Pep Guardiola doesn’t get much wrong but he could have sleepless nights about his decision to drop 21-goal Raheem Sterling for Wednesday night’s Champions League humdinger against Liverpool that ended 3-0 to the home side.
Perhaps Guardiola was concerned that Sterling always seems affected by the merciless abuse he gets at Anfield. Perhaps he thought the technical skills of Ilkay Gundogan were preferable for the first away leg of a quarter-final.
Whatever the reasoning, the outcome was disastrous for Manchester City. By the time Sterling was introduced for the below-par German after 57 minutes, the champions-elect were 3-0 behind as Liverpool sent their supporters wild.
Raheem Sterling was surprisingly named amongst the substitutes for Manchester City
Sterling was eventually brought on in the 56th minute as he replaced Ilkay Gundogan
It was a surprise when Guardiola’s team sheet was handed in without Sterling who has developed into one of English football’s finest players since leaving Liverpool for city in controversial £49million deal three years ago.
And it was an added surprise when City’s formation revealed Gundogan as a right-sided attacker in a 4-3-3 rather than central midfield, where Kevin De Bruyne remained.
It went against Guardiola’s pre-match assertion that City wouldn’t change their traditional winning style to combat Liverpool. And it backfired badly.
The 23-year-old was unable to help City reduce the deficit against Liverpool
Though the plan was for Gundogan to keep hold of the ball and for him and Leroy Sane to funnel back to make it a 4-5-1 when Liverpool attacked, the result was that City were slow in possession, playing at half the speed of Klopp’s men.
The result in an explosive atmosphere was inevitable. City couldn’t hold onto the ball themselves or match Liverpool’s intensity when the home side had it.
Gundogan was a passenger in the first half and Liverpool struck first after 12 minutes when Roberto Firmino’s shot was parried by Ederson and Mo Salah fired in the rebound for goal No38.
RAHEEM STERLING’S RECORD VERSUS LIVERPOOL
Yellow cards: 2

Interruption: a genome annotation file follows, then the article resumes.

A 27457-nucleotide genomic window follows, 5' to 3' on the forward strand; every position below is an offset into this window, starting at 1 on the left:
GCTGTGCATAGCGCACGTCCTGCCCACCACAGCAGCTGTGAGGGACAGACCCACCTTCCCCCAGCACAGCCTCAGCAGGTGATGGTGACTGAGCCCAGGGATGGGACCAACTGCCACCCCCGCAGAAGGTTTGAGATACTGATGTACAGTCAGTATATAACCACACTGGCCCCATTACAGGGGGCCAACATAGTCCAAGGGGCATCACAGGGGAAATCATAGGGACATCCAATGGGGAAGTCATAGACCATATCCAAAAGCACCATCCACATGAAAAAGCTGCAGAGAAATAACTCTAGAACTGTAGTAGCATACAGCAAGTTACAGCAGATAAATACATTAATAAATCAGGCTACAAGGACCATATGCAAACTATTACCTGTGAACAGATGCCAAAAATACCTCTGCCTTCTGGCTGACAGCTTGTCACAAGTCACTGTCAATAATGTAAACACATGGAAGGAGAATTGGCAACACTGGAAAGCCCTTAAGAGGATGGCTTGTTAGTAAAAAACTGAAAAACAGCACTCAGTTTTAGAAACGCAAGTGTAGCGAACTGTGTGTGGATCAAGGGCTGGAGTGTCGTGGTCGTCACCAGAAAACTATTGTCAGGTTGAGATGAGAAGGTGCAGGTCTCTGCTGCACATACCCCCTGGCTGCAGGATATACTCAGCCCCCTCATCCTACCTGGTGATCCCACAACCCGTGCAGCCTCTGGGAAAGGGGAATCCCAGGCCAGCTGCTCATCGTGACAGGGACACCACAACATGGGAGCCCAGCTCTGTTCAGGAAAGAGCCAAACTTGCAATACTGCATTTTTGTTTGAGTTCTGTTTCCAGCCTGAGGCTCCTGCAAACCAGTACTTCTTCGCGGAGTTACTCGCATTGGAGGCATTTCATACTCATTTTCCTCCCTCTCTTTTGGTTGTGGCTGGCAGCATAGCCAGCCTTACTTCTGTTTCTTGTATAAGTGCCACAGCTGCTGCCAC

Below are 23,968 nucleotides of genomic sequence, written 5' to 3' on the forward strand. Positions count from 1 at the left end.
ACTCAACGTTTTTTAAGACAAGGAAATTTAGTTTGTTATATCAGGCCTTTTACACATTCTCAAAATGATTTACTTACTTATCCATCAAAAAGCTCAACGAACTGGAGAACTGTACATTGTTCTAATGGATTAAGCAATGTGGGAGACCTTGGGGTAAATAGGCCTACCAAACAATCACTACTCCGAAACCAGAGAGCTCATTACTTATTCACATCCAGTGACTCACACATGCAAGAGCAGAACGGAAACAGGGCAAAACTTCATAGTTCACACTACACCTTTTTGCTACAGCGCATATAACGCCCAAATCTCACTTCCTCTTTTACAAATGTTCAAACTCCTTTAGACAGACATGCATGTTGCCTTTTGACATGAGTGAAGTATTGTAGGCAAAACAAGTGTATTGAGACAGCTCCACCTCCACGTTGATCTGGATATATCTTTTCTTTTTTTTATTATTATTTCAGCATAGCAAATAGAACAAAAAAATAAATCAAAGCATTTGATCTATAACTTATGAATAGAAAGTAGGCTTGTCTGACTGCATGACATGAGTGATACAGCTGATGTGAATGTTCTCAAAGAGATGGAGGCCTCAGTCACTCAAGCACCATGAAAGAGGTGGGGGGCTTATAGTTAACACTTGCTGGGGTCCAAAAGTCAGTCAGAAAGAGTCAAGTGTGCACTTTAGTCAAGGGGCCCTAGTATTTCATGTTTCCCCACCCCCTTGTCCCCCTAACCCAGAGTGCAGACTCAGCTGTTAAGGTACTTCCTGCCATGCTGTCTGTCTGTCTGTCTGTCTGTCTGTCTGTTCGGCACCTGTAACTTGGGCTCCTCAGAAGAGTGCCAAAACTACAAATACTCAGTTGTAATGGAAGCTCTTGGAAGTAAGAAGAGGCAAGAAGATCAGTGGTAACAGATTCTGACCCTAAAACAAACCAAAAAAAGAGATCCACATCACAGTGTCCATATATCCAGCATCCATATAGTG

Red cards: 0
Worse still, the German was comprehensively beaten to a 50-50 by James Milner’s challenge after 20 minutes. Alex Oxlade-Chamberlain picked up the rebound and smashed the ball home from outside the box.
By the time, Liverpool added a third before half-time from Sadio Mane’s header, it was clear the Guardiola experiment had gone badly wrong.
Without Sterling providing an balance to Sane on the left, Gabriel Jesus was isolated at centre-forward. City had more possession than Liverpool but failed to register a shot on target. Even De Bruyne was careless with the ball and gave away cheap possession.
Surprisingly, Guardiola didn’t change personnel during the interval but he did make a tactical change, swapping Gundogan and De Bruyne’s positions.
The idea was for De Bruyne’s athleticism to produce more penetration down the right flank while Gundogan – who used to play for Klopp at Borussia Dortmund – could knit play together in midfield, his speciality.
Even after he entered the pitch Sterling’s frustrating evening continued as he struggled
The City player was booked in the closing stages for a challenge on Georginio Wijnaldum
After 53 minutes, Liverpool’s dangerman Salah withdrew with a groin injury, and as a response, Guardiola went bolder – taking off Gundogan and belatedly bringing on his in-form England winger with De Bruyne going back into midfield.
City looked better-balanced but holding a 3-0 advantage Liverpool could afford to be more cautious and even took off Roberto Firmino to save him for the Mersey derby and second leg.
Meanwhile, Sterling was serenaded with “There’s only one greedy bastard” by The Kop and jeered every time he touched the ball.
It didn’t noticeably affect his performance which was neat and tidy but neither was he able to create or take goalscoring moments. One decent run and cross was hooked wide by an acrobatic volley from Jesus. He was booked in injury-time for a tactical foul on Gini Wijnaldum.
City failed to register a single shot on target during the entire 90 minutes. That’s unfamiliar territory for Guardiola – but he probably had only himself to blame.